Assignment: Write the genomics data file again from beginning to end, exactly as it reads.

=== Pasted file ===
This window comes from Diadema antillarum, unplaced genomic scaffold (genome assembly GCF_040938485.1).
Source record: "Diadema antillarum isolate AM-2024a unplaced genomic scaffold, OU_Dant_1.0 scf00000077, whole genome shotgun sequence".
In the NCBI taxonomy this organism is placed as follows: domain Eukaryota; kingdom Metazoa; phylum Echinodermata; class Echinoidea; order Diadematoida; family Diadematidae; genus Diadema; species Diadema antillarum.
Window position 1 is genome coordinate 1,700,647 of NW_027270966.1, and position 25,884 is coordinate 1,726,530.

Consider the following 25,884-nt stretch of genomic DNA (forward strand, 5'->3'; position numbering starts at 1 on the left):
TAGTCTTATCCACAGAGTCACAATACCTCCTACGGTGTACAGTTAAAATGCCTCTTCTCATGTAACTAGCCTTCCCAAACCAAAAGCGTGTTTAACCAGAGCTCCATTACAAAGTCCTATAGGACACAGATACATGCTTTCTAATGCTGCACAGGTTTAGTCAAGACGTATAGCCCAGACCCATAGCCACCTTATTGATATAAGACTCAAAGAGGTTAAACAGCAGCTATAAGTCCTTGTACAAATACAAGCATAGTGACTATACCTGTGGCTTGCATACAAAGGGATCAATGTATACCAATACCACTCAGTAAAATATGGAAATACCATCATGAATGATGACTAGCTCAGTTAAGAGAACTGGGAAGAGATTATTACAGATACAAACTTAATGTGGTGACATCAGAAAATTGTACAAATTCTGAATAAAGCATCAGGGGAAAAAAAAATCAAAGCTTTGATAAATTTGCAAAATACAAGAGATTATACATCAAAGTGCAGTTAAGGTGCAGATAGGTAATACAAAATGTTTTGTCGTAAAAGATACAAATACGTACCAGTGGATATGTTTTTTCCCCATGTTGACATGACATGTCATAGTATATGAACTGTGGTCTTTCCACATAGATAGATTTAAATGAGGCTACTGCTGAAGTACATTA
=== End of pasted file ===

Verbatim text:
This window comes from Diadema antillarum, unplaced genomic scaffold (genome assembly GCF_040938485.1).
Source record: "Diadema antillarum isolate AM-2024a unplaced genomic scaffold, OU_Dant_1.0 scf00000077, whole genome shotgun sequence".
In the NCBI taxonomy this organism is placed as follows: domain Eukaryota; kingdom Metazoa; phylum Echinodermata; class Echinoidea; order Diadematoida; family Diadematidae; genus Diadema; species Diadema antillarum.
Window position 1 is genome coordinate 1,700,647 of NW_027270966.1, and position 25,884 is coordinate 1,726,530.

Consider the following 25,884-nt stretch of genomic DNA (forward strand, 5'->3'; position numbering starts at 1 on the left):
TAGTCTTATCCACAGAGTCACAATACCTCCTACGGTGTACAGTTAAAATGCCTCTTCTCATGTAACTAGCCTTCCCAAACCAAAAGCGTGTTTAACCAGAGCTCCATTACAAAGTCCTATAGGACACAGATACATGCTTTCTAATGCTGCACAGGTTTAGTCAAGACGTATAGCCCAGACCCATAGCCACCTTATTGATATAAGACTCAAAGAGGTTAAACAGCAGCTATAAGTCCTTGTACAAATACAAGCATAGTGACTATACCTGTGGCTTGCATACAAAGGGATCAATGTATACCAATACCACTCAGTAAAATATGGAAATACCATCATGAATGATGACTAGCTCAGTTAAGAGAACTGGGAAGAGATTATTACAGATACAAACTTAATGTGGTGACATCAGAAAATTGTACAAATTCTGAATAAAGCATCAGGGGAAAAAAAAATCAAAGCTTTGATAAATTTGCAAAATACAAGAGATTATACATCAAAGTGCAGTTAAGGTGCAGATAGGTAATACAAAATGTTTTGTCGTAAAAGATACAAATACGTACCAGTGGATATGTTTTTTCCCCATGTTGACATGACATGTCATAGTATATGAACTGTGGTCTTTCCACATAGATAGATTTAAATGAGGCTACTGCTGAAGTACATTA